Adventure Time with Fionna and Cake #4

"Adventure Time with Fionna and Cake" #4 by Natasha Allegri at first seems to be following the series' larger story arc involving the Ice Queen and the fire elemental, but five pages in, it takes an unexpected turn into the dreams and mishaps of a character obsessed with physical appearance. Allegri (re-)introduces Lumpy Space Prince (LSP), the gender-swapped version of Lumpy Space Princess from "Adventure Time with Finn and Jake" He first appeared on the "Fionna and Cake" TV Series in Season Three.

At first, I was disappointed. While Fionna is a delightful character by herself, Cake the Cat, Prince Gumball and Marshall Lee the Vampire King were such an important part of the humor, plot and dialogue in previous issues of "Fionna and Cake" that I missed their presence in this issue. In particular, the absence of Cake was startling, since her friendship with Fionna is the heart of the series.

However, Lumpy Space Prince is a hilarious personality, and that compensates for a lot. He has an outsize sense of drama, inherent in how Allegri introduces him with a stark page of ornate text as LSP explains to the reader, "To be on the cusp of IMPOSSIBLE BEAUTY has been my curse since the day I was born." Unlike Prince Gumball or Marshall Lee, however, LSP's preening male vanity is accompanied by greed and haplessness instead of talents or concern for others.

Just as usual in "Adventure Time with Fionna and Cake," the gender inversion itself creates opportunity both explicit and implicit commentary on gender roles, but it appropriately takes a back seat to Allegri's plotting and fun dialogue. When Fionna tells a mob, "I know that a beautiful man can turn any lady into a beast," there is a delicious layer of subversion in there for the adult reader to appreciate, but there also isn't anything in those lines that would confuse younger readers.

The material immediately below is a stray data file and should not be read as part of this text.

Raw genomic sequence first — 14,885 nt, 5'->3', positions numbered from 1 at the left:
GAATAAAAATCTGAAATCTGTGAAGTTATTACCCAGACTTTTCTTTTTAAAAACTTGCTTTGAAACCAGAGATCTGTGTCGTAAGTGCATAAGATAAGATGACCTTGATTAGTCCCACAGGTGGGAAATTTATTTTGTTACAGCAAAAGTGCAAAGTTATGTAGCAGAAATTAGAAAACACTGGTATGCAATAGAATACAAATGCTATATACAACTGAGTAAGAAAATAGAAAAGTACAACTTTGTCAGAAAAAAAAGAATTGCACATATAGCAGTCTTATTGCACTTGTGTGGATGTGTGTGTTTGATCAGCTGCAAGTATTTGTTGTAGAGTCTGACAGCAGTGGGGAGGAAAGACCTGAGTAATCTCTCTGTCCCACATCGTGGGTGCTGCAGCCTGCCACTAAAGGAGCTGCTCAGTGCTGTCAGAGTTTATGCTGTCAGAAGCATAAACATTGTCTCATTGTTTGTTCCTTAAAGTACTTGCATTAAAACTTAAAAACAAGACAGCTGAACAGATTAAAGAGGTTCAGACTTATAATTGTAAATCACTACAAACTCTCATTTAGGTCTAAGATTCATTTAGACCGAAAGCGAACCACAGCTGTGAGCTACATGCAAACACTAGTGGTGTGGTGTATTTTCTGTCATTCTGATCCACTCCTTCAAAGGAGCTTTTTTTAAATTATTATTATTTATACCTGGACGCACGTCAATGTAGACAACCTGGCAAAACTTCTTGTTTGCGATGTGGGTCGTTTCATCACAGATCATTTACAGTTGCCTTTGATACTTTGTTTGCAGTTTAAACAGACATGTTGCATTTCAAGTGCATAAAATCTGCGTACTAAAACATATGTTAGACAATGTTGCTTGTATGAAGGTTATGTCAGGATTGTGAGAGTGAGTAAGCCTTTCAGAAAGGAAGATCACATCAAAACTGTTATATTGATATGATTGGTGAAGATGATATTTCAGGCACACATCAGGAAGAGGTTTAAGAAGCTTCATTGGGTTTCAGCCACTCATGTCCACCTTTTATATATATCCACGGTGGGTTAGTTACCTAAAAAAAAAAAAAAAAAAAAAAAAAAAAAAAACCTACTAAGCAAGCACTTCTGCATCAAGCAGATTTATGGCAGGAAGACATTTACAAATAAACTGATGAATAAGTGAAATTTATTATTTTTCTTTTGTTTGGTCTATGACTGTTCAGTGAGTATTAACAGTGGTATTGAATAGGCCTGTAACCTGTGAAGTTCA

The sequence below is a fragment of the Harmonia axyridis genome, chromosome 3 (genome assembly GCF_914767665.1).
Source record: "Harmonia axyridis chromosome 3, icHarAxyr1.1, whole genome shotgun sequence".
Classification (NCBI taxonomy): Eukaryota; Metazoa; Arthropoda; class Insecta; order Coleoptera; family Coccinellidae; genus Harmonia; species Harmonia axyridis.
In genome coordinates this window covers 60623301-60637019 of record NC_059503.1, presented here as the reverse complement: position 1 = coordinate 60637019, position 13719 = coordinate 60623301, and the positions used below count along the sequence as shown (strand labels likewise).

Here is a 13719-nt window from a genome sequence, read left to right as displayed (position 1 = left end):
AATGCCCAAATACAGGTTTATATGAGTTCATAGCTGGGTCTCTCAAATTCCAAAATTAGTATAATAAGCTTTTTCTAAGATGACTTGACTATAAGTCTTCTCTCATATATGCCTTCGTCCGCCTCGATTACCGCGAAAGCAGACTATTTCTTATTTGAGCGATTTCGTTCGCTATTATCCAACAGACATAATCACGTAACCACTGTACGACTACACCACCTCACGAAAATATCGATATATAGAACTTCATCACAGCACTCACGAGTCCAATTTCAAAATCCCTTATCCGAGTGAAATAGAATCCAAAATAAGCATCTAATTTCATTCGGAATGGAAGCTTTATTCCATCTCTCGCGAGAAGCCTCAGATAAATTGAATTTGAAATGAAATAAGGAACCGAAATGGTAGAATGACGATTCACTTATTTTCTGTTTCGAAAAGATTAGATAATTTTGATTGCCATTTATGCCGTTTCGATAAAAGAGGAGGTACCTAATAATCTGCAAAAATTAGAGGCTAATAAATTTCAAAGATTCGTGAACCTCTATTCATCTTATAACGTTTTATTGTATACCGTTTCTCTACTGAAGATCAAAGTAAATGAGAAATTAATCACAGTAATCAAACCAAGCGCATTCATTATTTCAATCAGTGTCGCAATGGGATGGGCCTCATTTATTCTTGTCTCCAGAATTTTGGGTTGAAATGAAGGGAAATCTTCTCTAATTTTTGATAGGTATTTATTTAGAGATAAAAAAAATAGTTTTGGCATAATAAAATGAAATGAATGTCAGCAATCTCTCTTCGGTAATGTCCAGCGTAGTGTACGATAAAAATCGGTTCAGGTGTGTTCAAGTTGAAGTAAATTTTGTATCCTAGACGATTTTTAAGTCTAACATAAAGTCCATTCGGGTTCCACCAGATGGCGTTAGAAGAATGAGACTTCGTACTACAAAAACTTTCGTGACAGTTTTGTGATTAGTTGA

Along with diminished role of the ensemble cast, the tone and shape of the story also change from an adventure/quest to a fable. On the surface, "Adventure Time with Fionna and Cake" #4 is lighter and sillier than before due to Lumpy Space Prince and the ridiculous hazards that befall him when he obtains his heart's desire. Of course, the fable accommodates Fionna's role saving the day with punches and a great punchline, but fundamentally, the story is a self-contained, succinct moral tale.

Allegri's dialogue is excellent as usual, counter-acting the didacticism inherent in the fable form. I also enjoyed little details she adds like the "squish" written sound effect as Lumpy Space Prince retrieves Fionna's wand from his insides.

The moral for "Adventure Time with Fionna and Cake" #4 is that physical beauty isn't just a ticket to universal admiration having everything you want, and that there are other, less ephemeral ways to win hearts and minds. "Adventure Time with Fionna and Cake" is targeted at a young, female audience (although it can be enjoyed by anyone, really), and Allegri delivers her message in a fun, relatively non-preachy way. Thus, Allegri pulls off the admirable combination of a fun story with a familiar but still relevant socio-political message.

Allegri's artwork is still attractive and her visual storytelling is as smooth as usual. In "Adventure Time with Fionna and Cake" #4, she doesn't have as much chance to display her talents with composition and coloring, because the story is visually dominated by the color purple and the puffy, blobby lifeforms of LSP and his subjects.

Since "Adventure Time with Fionna and Cake" #4 is a miniseries, it's a surprise that Allegri would choose to use almost a whole issue for a self-contained detour of a moral fable. However, Lumpy Space Prince is an enjoyable, if limited, source of comic relief, and as a whole, the series remains as good as or better than its predecessor and counterpart, "Adventure Time with Finn and Jake."

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